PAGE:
Although the faculty came to the Diocese of Upper South Carolina from all over the country -- Arizona to Florida, Indiana to New York -- with specific topics to address with active and retired clergy, what has impressed me it not exclusively those topics -- health care issues, fitness strategies at all stages of life, financial options. Their interests are intense and varied, as well -- gardening, needlework, hiking, NPR (specifically "Car Talk"), public education. Those two areas, their interests and their specific areas of expertise, has left me feeling flooded with riches.

18 September 2009

Amendment of life

As I sat in front of the computer in my second floor Holiday Inn Express room at the corner of Taylor and Huger last evening, I became aware of a new sound in the mix of the air-conditioning, television, traffic: the staccato spatter of rain on the window to my left. I went to bed extra grateful for having driven to Columbia late in the day. Now and then a hunch turns to brilliance.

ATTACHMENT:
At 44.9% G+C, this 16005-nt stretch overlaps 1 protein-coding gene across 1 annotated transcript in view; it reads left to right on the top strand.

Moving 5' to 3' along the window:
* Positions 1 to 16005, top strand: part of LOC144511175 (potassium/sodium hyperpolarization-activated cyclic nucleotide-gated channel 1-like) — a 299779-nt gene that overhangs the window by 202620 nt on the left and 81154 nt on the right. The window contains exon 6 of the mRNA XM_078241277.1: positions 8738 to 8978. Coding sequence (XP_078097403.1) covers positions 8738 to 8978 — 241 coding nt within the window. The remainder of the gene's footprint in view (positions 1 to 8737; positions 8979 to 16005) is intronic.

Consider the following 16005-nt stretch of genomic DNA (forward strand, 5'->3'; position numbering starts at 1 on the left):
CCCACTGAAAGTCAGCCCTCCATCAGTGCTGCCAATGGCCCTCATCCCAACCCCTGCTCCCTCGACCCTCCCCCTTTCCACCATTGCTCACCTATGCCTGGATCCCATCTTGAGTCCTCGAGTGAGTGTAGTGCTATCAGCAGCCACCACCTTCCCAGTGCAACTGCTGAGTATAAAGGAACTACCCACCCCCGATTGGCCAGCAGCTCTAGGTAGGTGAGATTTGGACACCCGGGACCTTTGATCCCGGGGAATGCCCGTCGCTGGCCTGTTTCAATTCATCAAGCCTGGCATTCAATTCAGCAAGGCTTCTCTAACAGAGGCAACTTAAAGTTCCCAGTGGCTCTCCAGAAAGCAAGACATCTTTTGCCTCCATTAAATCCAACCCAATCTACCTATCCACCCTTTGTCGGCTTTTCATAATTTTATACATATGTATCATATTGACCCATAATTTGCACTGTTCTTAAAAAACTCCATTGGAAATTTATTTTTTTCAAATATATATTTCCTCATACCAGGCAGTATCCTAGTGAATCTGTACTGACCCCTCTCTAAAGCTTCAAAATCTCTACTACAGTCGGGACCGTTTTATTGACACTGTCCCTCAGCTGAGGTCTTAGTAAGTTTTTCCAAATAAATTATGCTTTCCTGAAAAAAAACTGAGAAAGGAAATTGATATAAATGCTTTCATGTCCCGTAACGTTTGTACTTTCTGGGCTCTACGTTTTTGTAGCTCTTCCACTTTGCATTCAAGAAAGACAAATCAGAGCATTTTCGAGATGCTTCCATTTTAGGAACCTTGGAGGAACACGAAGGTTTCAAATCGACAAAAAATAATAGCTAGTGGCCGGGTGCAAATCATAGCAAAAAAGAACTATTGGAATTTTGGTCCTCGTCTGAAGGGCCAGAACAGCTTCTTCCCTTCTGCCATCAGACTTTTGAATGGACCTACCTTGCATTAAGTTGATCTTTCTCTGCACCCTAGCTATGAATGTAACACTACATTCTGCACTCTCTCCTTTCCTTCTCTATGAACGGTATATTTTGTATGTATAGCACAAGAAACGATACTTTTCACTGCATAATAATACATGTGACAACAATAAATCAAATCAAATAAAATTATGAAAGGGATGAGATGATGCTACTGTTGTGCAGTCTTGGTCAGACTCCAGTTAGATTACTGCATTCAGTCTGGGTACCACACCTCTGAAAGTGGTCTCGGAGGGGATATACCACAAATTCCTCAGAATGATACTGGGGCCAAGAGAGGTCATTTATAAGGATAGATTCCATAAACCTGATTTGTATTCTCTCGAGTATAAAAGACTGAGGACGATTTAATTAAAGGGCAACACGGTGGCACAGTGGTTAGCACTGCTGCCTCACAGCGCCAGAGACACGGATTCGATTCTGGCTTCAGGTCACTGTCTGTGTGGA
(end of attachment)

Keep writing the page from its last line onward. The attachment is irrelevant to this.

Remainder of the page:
The feeling of good fortune continued as day broke, the rain continuing and the treadmill downstairs beckoning despite the fluffy comfort of the big bed. The fitness "center" (considerably smaller than my room) featured a stair climber, stationary bike, treadmill, television and a thermonstat set on 62 -- perfect!

It's been a long time since I've attended a clergy event. This one equals our annual fall diocesan clergy conference. Rather than being in the mountains of North Carolina as usual, we're at the Hilton -- lovely and hospitable (but not the mountains). This day and a half of presentations by people from the Church Pension Group, focusing on wellness, insurance, pension, are helpful in terms of the facts. More importantly, I think, is our having been stopped in our tracks with crafted and well-organized time to work on processes which all of us, clergy and everyone else, tend to avoid and/or put off.

The first speaker in my group read a quote from "What Color is Your Parachute? in Retirement" by Richard L Bolles. It went something like this: Will you plan the retirement you really want, or will you accept the one that just shows up?